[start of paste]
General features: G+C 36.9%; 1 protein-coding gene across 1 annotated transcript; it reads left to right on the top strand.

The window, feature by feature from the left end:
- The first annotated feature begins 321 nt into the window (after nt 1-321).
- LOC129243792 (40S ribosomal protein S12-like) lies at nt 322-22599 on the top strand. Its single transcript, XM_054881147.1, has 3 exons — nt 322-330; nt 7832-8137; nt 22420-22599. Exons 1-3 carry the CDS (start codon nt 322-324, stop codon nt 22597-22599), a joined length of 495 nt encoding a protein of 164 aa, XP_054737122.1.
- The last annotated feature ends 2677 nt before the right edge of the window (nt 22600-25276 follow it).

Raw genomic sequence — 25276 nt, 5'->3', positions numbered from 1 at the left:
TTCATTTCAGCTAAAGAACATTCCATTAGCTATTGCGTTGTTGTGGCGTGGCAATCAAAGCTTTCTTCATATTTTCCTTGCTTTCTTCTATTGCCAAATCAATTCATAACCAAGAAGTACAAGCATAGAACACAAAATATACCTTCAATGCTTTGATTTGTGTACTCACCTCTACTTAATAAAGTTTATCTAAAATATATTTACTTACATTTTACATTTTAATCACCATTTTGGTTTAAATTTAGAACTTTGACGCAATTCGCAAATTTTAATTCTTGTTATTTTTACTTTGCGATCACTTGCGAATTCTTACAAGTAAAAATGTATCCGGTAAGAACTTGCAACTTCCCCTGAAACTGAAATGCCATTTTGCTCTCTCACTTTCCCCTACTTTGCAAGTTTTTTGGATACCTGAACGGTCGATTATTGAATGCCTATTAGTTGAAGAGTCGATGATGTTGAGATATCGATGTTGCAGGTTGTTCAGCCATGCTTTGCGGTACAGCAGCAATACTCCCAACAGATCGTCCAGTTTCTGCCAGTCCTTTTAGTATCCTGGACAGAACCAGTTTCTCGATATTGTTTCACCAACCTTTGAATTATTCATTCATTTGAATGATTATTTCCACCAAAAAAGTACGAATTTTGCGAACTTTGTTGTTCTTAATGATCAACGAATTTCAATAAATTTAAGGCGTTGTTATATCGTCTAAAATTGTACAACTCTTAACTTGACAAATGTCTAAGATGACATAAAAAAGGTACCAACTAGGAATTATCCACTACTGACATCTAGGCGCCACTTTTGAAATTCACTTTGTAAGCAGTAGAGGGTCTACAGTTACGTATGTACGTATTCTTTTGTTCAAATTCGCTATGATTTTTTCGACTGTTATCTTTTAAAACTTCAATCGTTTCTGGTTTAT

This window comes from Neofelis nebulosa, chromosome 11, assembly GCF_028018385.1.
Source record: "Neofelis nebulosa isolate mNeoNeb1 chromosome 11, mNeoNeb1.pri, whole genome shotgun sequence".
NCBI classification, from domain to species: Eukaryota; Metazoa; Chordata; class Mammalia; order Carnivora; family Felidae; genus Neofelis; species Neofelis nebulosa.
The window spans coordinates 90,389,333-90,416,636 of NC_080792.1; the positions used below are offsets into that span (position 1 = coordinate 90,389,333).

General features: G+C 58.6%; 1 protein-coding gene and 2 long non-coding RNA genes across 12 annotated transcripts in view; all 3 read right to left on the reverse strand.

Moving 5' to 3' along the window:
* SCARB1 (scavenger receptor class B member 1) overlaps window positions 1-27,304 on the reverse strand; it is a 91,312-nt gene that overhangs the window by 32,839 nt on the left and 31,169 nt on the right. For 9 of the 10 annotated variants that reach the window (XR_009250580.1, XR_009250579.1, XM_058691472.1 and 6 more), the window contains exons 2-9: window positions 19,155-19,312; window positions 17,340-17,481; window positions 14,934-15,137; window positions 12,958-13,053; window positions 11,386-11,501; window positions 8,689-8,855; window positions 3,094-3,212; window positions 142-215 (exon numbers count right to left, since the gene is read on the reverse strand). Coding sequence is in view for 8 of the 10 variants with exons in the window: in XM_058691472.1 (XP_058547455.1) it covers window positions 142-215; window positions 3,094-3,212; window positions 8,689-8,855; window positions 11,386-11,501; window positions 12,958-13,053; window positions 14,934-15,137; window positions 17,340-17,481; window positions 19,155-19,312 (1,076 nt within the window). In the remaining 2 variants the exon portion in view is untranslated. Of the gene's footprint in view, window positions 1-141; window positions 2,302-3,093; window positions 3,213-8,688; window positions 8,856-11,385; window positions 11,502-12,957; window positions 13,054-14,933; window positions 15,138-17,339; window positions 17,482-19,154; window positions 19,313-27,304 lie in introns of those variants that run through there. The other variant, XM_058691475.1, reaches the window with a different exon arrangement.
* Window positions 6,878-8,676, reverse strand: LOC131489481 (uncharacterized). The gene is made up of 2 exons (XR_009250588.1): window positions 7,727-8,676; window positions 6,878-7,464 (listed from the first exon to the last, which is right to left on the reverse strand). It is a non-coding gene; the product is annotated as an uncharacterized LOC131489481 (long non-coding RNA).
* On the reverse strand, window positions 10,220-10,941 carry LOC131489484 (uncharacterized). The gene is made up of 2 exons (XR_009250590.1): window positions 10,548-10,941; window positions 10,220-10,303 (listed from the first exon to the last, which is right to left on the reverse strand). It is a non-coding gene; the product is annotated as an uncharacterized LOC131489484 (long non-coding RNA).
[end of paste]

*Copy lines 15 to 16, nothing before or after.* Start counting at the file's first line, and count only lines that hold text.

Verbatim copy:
* Window positions 6,878-8,676, reverse strand: LOC131489481 (uncharacterized). The gene is made up of 2 exons (XR_009250588.1): window positions 7,727-8,676; window positions 6,878-7,464 (listed from the first exon to the last, which is right to left on the reverse strand). It is a non-coding gene; the product is annotated as an uncharacterized LOC131489481 (long non-coding RNA).
* On the reverse strand, window positions 10,220-10,941 carry LOC131489484 (uncharacterized). The gene is made up of 2 exons (XR_009250590.1): window positions 10,548-10,941; window positions 10,220-10,303 (listed from the first exon to the last, which is right to left on the reverse strand). It is a non-coding gene; the product is annotated as an uncharacterized LOC131489484 (long non-coding RNA).